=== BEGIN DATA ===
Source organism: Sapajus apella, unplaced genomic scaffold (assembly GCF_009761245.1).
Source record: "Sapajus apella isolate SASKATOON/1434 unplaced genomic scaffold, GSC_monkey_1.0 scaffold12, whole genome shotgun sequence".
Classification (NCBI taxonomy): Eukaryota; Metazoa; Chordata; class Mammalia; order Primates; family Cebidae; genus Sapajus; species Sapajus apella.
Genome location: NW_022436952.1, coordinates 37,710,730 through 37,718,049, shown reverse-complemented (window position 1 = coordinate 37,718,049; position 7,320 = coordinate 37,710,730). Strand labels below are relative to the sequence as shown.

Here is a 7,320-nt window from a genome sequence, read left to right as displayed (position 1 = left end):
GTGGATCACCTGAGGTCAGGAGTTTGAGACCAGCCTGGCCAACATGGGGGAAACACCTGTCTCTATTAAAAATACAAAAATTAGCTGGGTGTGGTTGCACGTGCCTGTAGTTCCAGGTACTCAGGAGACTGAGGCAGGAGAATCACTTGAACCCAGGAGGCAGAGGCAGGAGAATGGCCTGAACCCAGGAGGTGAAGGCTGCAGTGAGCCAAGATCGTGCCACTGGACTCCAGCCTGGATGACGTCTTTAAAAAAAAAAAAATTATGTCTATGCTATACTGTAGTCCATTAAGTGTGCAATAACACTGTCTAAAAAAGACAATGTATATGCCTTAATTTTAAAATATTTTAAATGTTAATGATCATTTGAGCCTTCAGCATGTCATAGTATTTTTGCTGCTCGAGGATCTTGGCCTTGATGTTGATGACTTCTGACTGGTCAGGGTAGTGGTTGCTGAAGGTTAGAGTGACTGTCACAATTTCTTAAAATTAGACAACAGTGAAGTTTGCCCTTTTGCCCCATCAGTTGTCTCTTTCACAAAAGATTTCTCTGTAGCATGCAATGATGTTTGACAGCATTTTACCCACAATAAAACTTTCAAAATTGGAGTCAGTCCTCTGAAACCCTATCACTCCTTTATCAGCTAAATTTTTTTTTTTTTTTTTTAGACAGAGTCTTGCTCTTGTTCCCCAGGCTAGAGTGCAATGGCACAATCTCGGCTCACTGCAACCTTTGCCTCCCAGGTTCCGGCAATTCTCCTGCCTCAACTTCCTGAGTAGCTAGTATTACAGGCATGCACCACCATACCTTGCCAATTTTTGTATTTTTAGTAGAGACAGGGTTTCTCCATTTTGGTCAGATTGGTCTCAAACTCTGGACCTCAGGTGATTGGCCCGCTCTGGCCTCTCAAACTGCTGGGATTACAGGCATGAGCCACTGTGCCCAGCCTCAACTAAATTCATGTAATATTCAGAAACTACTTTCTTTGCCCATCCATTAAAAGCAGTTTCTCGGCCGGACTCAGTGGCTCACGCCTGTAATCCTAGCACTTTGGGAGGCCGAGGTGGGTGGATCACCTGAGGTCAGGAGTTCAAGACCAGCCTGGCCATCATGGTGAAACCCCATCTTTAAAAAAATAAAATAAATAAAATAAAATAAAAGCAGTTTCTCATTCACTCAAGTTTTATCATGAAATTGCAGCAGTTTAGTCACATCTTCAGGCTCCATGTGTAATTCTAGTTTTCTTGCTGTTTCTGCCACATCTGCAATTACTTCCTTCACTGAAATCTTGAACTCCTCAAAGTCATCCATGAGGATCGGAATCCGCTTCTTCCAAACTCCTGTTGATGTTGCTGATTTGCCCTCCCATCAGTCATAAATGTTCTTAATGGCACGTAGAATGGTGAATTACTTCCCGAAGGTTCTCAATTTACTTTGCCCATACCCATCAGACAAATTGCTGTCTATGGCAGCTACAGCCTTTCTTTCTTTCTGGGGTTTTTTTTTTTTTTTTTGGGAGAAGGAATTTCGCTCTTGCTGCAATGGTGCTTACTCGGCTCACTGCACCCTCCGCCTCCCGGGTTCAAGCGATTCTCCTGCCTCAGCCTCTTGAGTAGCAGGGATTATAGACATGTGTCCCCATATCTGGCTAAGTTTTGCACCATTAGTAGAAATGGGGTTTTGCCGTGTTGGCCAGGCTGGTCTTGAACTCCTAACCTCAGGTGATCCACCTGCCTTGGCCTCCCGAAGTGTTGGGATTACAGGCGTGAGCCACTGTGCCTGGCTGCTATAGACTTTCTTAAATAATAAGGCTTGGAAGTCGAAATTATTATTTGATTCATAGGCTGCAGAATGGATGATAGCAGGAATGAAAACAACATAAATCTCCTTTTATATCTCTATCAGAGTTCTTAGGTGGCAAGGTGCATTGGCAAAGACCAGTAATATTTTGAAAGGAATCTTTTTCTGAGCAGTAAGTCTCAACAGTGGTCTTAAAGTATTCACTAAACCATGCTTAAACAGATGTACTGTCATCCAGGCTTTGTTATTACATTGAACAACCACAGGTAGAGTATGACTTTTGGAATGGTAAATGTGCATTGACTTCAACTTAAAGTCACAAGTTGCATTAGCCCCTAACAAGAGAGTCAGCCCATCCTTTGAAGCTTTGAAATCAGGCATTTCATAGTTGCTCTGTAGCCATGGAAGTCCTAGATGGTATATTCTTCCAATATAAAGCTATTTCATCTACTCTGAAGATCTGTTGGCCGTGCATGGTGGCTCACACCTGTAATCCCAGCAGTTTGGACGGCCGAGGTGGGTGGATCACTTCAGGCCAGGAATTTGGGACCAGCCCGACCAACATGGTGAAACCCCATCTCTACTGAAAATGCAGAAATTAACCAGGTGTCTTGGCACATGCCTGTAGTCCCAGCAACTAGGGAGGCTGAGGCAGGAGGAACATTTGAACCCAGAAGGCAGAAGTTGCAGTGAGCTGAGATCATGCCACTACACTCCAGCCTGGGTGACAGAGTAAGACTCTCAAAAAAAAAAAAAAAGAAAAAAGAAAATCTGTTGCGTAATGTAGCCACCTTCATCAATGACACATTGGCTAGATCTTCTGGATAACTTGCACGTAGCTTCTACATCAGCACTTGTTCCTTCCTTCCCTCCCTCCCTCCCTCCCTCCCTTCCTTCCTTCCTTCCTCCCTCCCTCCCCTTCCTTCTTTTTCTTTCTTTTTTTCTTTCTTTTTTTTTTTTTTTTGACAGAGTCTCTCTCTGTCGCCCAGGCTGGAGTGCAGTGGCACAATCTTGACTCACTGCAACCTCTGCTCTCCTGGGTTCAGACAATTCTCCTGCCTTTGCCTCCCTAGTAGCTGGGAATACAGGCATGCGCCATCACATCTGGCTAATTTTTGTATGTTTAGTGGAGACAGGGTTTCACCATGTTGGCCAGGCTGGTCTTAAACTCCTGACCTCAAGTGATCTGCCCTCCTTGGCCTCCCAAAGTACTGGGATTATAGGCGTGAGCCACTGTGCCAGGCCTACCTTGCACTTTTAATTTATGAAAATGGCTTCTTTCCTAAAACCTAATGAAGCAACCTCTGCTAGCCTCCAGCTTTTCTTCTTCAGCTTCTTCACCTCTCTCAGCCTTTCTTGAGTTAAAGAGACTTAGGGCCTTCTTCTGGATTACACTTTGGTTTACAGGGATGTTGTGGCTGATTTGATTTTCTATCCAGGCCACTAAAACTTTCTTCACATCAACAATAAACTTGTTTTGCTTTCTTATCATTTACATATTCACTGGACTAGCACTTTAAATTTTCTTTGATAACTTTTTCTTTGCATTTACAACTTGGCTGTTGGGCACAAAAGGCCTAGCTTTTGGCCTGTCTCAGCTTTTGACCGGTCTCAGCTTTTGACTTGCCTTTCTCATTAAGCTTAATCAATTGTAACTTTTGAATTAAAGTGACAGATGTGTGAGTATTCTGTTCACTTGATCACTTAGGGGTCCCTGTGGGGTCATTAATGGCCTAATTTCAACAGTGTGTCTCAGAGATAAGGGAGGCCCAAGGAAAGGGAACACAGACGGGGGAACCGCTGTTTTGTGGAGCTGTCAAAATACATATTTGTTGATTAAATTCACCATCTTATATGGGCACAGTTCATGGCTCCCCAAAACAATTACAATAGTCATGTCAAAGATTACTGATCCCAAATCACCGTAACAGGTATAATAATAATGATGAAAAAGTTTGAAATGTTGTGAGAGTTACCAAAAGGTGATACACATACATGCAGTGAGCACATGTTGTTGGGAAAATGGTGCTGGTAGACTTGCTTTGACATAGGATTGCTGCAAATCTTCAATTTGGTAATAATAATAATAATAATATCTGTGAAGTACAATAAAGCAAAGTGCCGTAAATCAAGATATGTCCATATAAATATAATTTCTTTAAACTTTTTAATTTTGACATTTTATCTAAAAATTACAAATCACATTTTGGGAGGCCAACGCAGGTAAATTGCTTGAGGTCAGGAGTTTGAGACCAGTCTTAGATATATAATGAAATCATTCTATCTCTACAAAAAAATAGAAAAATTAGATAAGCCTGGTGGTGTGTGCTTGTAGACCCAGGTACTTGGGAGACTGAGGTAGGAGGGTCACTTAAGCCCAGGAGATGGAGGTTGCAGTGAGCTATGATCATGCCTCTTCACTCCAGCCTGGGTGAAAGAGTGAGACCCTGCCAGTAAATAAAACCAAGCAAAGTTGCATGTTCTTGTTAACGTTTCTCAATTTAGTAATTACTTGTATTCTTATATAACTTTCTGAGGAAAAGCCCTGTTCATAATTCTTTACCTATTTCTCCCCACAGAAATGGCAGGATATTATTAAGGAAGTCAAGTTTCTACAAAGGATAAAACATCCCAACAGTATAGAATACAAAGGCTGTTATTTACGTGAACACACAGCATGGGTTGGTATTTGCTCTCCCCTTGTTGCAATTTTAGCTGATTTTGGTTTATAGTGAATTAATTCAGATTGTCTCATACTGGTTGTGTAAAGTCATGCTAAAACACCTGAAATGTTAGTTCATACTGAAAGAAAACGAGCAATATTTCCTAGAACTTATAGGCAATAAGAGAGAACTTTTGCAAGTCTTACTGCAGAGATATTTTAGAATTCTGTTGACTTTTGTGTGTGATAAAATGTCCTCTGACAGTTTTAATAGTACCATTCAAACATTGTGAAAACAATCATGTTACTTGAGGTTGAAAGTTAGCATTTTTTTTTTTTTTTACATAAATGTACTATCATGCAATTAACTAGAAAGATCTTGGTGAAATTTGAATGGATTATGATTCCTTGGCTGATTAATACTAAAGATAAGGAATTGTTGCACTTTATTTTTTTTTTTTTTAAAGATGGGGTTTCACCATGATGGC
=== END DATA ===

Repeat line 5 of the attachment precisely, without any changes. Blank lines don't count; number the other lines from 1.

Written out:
Here is a 7,320-nt window from a genome sequence, read left to right as displayed (position 1 = left end):